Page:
In Brantôme (a photo gallery) - Three Seasons Around France: Autumn - CycleBlaze

September 28, 2022

In Brantôme (a photo gallery)

Brantôme is unlike any other place we’ve seen, with its historic core concentrated in a small circular island in the Dronne less than three hundred yards across.  It takes only a few minutes to traverse the island from one branch of the river to the other, and even without a map it’s pretty difficult to get seriously lost - all roads lead to the Dronne once you’re on the island.

And once you come to the river it’s easy to immediately orient yourself because on the north side the entire opposite bank is lined by the sprawling Benedictine abbey complex; and behind that rises a wall of limestone cliffs perforated by the caves that troglodyte monks initially lived in when the abbey was founded in the eighth century, reputedly by Charlemagne.

Here is a good background article on Brantôme’s history; and here is Susan Carpenter’s account of her pre-Covid visit here three years ago, with a different set of photos and a much more thoughtfully crafted narrative.  Remarkably, I see that we were here on the exact same day of the year as Susan was, as was the case in Aubeterre and Barbezieux also.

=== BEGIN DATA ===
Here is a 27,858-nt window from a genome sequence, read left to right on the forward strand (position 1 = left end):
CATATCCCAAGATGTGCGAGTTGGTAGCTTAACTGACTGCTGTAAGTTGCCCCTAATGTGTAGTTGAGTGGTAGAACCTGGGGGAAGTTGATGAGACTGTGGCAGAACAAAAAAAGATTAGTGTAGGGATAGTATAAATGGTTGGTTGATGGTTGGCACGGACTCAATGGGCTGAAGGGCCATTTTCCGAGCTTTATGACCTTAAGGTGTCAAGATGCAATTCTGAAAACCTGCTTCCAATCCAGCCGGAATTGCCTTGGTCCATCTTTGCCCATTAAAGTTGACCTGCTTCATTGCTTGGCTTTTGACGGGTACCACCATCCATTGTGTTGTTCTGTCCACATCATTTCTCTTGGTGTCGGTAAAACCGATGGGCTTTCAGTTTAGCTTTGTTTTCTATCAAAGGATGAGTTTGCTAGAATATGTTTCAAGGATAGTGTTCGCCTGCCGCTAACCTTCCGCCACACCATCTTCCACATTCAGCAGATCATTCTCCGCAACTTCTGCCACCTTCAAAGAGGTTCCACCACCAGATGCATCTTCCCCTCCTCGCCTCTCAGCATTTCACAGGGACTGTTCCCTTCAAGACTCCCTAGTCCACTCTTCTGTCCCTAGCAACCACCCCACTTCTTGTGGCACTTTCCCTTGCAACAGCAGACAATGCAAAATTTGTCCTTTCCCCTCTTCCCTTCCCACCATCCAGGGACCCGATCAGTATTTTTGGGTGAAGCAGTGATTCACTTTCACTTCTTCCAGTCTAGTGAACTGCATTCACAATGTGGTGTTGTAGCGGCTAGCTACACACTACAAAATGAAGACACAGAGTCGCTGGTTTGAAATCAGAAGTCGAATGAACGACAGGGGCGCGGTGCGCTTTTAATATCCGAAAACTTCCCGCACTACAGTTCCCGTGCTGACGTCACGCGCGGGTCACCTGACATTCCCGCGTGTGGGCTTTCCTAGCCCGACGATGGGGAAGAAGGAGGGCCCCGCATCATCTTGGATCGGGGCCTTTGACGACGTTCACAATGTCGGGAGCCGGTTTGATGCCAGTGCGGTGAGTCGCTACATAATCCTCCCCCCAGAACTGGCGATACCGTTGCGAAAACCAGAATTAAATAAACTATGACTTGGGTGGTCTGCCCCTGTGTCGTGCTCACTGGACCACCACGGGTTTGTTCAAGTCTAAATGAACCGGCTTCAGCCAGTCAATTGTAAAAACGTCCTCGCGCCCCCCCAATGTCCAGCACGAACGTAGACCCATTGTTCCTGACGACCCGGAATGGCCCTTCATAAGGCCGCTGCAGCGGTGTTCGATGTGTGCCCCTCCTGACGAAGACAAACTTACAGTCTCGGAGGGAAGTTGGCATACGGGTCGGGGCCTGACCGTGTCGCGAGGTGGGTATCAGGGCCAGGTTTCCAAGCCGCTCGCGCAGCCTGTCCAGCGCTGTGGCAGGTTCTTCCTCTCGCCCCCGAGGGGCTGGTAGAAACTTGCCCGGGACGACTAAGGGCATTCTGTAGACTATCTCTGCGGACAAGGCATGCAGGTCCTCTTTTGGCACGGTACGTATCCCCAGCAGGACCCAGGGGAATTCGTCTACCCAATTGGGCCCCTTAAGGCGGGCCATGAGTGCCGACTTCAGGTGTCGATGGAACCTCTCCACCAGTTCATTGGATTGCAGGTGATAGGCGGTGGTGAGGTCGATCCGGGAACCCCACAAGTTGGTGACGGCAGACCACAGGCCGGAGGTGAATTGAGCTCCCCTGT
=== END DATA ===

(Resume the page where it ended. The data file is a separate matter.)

On the island, Brantôme. As with many sight lines in the village, the abbey across the river is visible at the end of the street.
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In Brantôme.
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Keith AdamsBoy that's a lot of vegetation on that building. In a few years the structure may have been swallowed whole by the jungle.
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The Rue de Minage (renamed the Passageway rue Victor Hugo for some reason), a bent passageway to the river that was part of the village’s medieval defensive system.
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The end of Rue de Minage opens directly onto the river, at water level.
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The northern channel of the Dronne. The island village is on the right, and just behind us on the left begins the abbey.
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Looking at the entryway to Rue de Minage from across the river.
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Three up.
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Another view along the north channel, with the abbey on the left.
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Brantôme Abbey.
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Brantôme Abbey.
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Tour Saint-Roch and Pavillion Renaissance.
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The campanile, one of the oldest in France, is distinguished by the fact that it isn’t built from the ground up. Most of it stands on a natural outcrop of the cliffs above the caves.
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Cello and Abbey.